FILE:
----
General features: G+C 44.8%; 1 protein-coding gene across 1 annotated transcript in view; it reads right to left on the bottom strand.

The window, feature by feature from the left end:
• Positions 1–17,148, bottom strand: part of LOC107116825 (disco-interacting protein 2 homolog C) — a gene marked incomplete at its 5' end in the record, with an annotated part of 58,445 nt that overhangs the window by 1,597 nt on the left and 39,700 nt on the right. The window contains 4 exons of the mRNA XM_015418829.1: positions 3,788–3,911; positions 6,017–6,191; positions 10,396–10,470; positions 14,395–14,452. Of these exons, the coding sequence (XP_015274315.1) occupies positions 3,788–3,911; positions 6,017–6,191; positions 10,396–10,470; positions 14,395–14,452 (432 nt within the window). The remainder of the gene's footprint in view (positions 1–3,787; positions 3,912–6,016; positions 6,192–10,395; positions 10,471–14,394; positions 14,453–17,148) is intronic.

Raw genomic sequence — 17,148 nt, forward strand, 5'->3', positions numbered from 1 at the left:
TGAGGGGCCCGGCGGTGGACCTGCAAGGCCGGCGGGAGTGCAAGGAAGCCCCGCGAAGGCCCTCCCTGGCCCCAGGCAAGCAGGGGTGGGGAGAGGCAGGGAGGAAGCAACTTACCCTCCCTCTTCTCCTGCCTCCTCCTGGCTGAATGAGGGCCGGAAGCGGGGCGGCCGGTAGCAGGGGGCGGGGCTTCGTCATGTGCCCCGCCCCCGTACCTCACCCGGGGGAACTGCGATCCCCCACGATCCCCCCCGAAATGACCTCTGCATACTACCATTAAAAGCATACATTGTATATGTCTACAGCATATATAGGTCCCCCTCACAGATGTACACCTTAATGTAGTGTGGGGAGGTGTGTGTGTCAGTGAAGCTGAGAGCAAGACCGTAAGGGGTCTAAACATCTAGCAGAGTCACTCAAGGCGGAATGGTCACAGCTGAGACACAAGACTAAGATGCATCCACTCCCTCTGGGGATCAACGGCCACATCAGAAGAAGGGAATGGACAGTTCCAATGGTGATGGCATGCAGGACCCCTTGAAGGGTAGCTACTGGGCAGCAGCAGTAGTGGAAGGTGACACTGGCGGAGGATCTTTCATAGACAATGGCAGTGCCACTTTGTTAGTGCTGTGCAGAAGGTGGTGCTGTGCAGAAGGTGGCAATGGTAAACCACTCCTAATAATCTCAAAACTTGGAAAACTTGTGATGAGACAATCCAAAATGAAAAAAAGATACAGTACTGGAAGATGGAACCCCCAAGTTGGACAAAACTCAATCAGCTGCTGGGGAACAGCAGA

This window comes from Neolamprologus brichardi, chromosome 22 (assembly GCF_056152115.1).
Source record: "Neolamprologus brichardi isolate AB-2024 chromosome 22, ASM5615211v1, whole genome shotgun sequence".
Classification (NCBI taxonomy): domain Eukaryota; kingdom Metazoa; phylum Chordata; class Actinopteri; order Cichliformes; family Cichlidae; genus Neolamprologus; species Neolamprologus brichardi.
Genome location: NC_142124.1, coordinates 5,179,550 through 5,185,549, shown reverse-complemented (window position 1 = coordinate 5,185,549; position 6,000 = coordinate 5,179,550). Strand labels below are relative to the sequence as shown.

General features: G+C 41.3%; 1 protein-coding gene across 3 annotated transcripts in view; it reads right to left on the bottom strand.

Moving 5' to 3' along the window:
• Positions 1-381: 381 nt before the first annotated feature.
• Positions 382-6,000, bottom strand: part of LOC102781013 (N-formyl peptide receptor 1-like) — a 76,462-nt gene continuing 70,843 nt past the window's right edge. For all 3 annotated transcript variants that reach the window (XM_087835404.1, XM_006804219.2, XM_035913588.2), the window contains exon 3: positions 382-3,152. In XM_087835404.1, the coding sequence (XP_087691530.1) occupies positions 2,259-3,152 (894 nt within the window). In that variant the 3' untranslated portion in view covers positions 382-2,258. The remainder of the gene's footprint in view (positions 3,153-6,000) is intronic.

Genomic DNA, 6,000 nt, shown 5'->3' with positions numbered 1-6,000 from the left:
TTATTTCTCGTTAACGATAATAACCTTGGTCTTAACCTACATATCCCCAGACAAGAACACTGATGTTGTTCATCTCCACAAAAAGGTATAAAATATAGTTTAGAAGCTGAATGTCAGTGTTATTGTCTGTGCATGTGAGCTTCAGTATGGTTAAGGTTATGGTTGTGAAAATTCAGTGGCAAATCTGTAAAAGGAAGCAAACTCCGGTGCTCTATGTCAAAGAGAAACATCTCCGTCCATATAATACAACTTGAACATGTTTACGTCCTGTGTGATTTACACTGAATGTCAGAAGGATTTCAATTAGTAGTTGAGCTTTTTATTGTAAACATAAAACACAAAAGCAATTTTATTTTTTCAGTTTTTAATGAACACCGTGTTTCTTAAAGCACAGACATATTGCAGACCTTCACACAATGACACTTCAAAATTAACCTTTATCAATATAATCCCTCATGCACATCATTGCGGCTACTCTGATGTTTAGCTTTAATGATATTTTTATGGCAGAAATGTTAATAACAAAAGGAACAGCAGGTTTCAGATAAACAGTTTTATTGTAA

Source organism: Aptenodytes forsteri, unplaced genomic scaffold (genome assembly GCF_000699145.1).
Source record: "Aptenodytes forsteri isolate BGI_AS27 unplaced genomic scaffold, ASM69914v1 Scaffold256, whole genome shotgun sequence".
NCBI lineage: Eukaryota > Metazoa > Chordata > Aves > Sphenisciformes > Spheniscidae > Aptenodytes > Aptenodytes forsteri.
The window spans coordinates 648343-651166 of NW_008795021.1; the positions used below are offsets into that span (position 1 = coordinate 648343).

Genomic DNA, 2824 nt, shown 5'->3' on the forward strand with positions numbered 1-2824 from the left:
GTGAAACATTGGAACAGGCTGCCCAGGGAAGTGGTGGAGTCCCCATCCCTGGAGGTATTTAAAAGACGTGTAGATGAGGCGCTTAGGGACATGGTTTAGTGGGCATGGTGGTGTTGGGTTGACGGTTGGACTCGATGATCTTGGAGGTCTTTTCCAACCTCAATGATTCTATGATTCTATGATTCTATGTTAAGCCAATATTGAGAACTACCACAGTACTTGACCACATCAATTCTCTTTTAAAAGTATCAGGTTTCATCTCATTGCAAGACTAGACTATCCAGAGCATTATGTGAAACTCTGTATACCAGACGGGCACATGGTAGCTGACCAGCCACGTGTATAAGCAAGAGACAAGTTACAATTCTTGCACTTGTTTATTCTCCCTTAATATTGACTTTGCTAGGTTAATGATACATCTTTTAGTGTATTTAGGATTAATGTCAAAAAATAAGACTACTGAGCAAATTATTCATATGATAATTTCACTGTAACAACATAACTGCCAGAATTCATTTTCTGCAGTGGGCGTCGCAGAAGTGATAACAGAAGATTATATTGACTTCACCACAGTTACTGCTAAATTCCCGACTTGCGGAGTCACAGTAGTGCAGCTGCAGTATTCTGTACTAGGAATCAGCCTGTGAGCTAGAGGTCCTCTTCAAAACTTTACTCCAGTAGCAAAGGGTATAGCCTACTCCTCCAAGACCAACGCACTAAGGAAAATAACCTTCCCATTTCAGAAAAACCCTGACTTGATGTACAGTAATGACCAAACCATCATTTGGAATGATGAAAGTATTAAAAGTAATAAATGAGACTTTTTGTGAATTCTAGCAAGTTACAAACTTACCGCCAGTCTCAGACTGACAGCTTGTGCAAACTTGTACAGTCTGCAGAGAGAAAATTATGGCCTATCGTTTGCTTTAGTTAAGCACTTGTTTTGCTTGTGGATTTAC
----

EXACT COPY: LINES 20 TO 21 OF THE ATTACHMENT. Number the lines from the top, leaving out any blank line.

Genomic DNA, 2824 nt, shown 5'->3' on the forward strand with positions numbered 1-2824 from the left:
GTGAAACATTGGAACAGGCTGCCCAGGGAAGTGGTGGAGTCCCCATCCCTGGAGGTATTTAAAAGACGTGTAGATGAGGCGCTTAGGGACATGGTTTAGTGGGCATGGTGGTGTTGGGTTGACGGTTGGACTCGATGATCTTGGAGGTCTTTTCCAACCTCAATGATTCTATGATTCTATGATTCTATGTTAAGCCAATATTGAGAACTACCACAGTACTTGACCACATCAATTCTCTTTTAAAAGTATCAGGTTTCATCTCATTGCAAGACTAGACTATCCAGAGCATTATGTGAAACTCTGTATACCAGACGGGCACATGGTAGCTGACCAGCCACGTGTATAAGCAAGAGACAAGTTACAATTCTTGCACTTGTTTATTCTCCCTTAATATTGACTTTGCTAGGTTAATGATACATCTTTTAGTGTATTTAGGATTAATGTCAAAAAATAAGACTACTGAGCAAATTATTCATATGATAATTTCACTGTAACAACATAACTGCCAGAATTCATTTTCTGCAGTGGGCGTCGCAGAAGTGATAACAGAAGATTATATTGACTTCACCACAGTTACTGCTAAATTCCCGACTTGCGGAGTCACAGTAGTGCAGCTGCAGTATTCTGTACTAGGAATCAGCCTGTGAGCTAGAGGTCCTCTTCAAAACTTTACTCCAGTAGCAAAGGGTATAGCCTACTCCTCCAAGACCAACGCACTAAGGAAAATAACCTTCCCATTTCAGAAAAACCCTGACTTGATGTACAGTAATGACCAAACCATCATTTGGAATGATGAAAGTATTAAAAGTAATAAATGAGACTTTTTGTGAATTCTAGCAAGTTACAAACTTACCGCCAGTCTCAGACTGACAGCTTGTGCAAACTTGTACAGTCTGCAGAGAGAAAATTATGGCCTATCGTTTGCTTTAGTTAAGCACTTGTTTTGCTTGTGGATTTAC